For the three month periods ended June 30, 2015 and 2014, net sales in the Americas were $127 million and $120 million, respectively, an increase of 6%. Sales in the Americas, as a percentage of net sales were 42% and 38% in the three month periods ended June 30, 2015 and 2014, respectively. In Europe, net sales were $83 million and $84 million in the three month periods ended June 30, 2015 and 2014, respectively, a decrease of less than 1%. Sales in Europe, as a percentage of net sales were 28% and 27% in the three month periods ended June 30, 2015 and 2014, respectively. In East Asia, net sales were $70 million and $81 million in the three month periods ended June 30, 2015 and 2014, respectively, a decrease of 13%. Sales in East Asia, as a percentage of net sales were 23% and 26% in three month periods ended June 30, 2015 and 2014, respectively. In Emerging Markets, net sales were $22 million and $28 million in the three month periods ended June 30, 2015 and 2014, respectively, a decrease of 24%. Sales in Emerging Markets, as a percentage of net sales were 7% and 9%, respectively, in the three month periods ended June 30, 2015 and 2014.

For the six month periods ended June 30, 2015 and 2014, net sales in the Americas were $245 million and $235 million, respectively, an increase of 4%. Sales in the Americas, as a percentage of net sales were 41% and 39% in the six month periods ended June 30, 2015 and 2014, respectively. In Europe, net sales were $164 million and $167 million in the six month periods ended June 30, 2015 and 2014, respectively, a decrease of 2%. Sales in Europe, as a percentage of net sales were 28% in each of the six month periods ended June 30, 2015 and 2014. In East Asia, net sales were $135 million and $142 million in the six month periods ended June 30, 2015 and 2014, respectively, a decrease of 5%. Sales in East Asia, as a percentage of net sales were 23% and 24% in the six month periods ended June 30, 2015 and 2014, respectively. In Emerging Markets, net sales were $47 million and $53 million in the six month periods ended June 30, 2015 and 2014, respectively, a decrease of 10%. Sales in Emerging Markets, as a percentage of net sales were 8% and 9% in the six month periods ended June 30, 2015 and 2014, respectively.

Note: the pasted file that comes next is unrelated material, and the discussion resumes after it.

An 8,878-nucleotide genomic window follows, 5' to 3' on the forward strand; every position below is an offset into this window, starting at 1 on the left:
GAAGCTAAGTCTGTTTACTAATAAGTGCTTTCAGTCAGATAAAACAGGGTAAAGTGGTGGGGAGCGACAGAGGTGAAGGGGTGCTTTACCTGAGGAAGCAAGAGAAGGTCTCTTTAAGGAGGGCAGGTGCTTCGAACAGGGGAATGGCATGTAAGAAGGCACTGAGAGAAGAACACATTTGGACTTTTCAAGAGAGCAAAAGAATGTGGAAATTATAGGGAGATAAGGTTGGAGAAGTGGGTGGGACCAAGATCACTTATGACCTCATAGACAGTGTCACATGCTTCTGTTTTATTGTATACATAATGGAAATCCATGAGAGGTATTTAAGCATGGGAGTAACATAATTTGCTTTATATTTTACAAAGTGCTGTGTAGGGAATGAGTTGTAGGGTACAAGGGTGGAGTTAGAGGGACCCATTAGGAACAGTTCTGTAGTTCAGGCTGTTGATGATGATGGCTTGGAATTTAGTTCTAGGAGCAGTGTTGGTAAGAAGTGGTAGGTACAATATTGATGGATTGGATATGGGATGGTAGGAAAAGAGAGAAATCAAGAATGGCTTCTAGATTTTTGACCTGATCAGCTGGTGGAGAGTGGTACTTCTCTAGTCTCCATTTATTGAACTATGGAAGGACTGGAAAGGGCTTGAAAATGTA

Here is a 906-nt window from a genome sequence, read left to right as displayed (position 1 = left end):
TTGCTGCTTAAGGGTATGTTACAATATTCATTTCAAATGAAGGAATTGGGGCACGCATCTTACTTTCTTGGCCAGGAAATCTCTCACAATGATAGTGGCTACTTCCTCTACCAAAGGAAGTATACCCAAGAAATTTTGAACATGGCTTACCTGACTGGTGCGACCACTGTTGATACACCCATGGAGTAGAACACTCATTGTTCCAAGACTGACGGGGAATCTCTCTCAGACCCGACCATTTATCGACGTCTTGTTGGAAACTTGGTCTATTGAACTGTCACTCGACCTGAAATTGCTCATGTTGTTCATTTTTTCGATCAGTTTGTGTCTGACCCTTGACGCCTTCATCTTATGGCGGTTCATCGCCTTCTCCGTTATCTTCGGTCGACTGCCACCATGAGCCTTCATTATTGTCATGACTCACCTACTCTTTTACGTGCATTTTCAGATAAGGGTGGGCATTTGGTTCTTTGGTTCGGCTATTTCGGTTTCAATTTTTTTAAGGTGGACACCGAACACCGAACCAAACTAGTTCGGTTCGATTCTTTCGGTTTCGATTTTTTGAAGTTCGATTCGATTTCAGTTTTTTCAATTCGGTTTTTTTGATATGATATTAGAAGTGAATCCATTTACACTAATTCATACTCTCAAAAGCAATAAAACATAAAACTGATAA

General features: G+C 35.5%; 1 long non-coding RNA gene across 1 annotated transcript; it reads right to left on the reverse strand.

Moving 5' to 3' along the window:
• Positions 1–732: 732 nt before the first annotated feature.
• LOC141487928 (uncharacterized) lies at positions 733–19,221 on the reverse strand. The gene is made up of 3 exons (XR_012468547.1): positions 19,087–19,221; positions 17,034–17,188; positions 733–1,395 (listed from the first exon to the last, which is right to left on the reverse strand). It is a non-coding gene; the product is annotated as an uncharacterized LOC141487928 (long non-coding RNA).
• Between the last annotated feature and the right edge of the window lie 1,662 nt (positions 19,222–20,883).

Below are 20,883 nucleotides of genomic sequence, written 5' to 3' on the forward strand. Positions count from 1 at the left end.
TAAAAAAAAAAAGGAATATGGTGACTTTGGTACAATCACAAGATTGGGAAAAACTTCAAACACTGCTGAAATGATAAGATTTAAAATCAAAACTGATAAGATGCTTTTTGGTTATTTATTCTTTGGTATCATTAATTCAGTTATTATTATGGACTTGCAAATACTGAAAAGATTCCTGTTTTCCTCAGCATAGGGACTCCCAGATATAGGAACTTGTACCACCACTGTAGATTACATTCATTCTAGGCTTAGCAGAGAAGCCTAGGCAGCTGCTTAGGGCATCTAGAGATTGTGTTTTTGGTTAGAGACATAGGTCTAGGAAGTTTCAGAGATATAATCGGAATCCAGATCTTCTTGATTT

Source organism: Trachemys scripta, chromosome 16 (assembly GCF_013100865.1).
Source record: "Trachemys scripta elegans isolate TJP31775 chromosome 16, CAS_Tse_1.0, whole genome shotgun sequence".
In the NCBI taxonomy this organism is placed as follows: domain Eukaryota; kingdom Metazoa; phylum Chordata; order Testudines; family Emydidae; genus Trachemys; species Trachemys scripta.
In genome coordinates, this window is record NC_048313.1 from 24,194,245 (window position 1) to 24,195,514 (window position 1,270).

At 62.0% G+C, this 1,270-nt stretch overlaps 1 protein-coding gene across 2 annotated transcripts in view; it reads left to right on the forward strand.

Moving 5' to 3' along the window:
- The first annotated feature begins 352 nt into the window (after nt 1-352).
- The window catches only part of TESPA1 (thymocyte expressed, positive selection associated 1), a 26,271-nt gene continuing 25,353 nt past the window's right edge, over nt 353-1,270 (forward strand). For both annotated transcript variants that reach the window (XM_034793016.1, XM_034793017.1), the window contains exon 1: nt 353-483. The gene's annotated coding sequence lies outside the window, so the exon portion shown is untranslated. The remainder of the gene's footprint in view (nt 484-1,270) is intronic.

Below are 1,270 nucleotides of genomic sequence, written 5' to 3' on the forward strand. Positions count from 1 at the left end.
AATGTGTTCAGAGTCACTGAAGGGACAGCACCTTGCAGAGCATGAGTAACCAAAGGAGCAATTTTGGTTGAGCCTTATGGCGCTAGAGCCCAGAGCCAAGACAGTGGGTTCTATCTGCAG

We expect sales outside of the Americas to continue to represent a significant portion of our net sales. We intend to continue to expand our international operations by increasing our presence in existing markets, adding a presence in some new geographical markets and continuing the use of distributors to sell our products in some countries.

Almost all of the sales made by our direct sales offices in the Americas (excluding the U.S.), Europe, East Asia, and Emerging Markets are denominated in local currencies, and accordingly, the U.S. dollar equivalent of these sales is affected by changes in foreign currency exchange rates. For the three month period ended June 30, 2015, in local currency terms, our net sales increased by $9 million or 2.7%, Americas sales increased by $11 million or 9%, European sales increased by $12 million or 14%, East Asia sales decreased by $8.6 million or 11%, and Emerging Markets sales decreased by $5.3 million or 19%, compared to the three month period ended June 30, 2014. During this same period, the change in exchange rates had the effect of decreasing our net sales by $19 million or 6.2%, decreasing Americas sales by $3.9 million or 3.3%, decreasing European sales by $12 million or 14.3%, decreasing East Asia sales by $2.1 million or 2.6%, and decreasing sales in Emerging Markets by $1.5 million or 5.2%, respectively.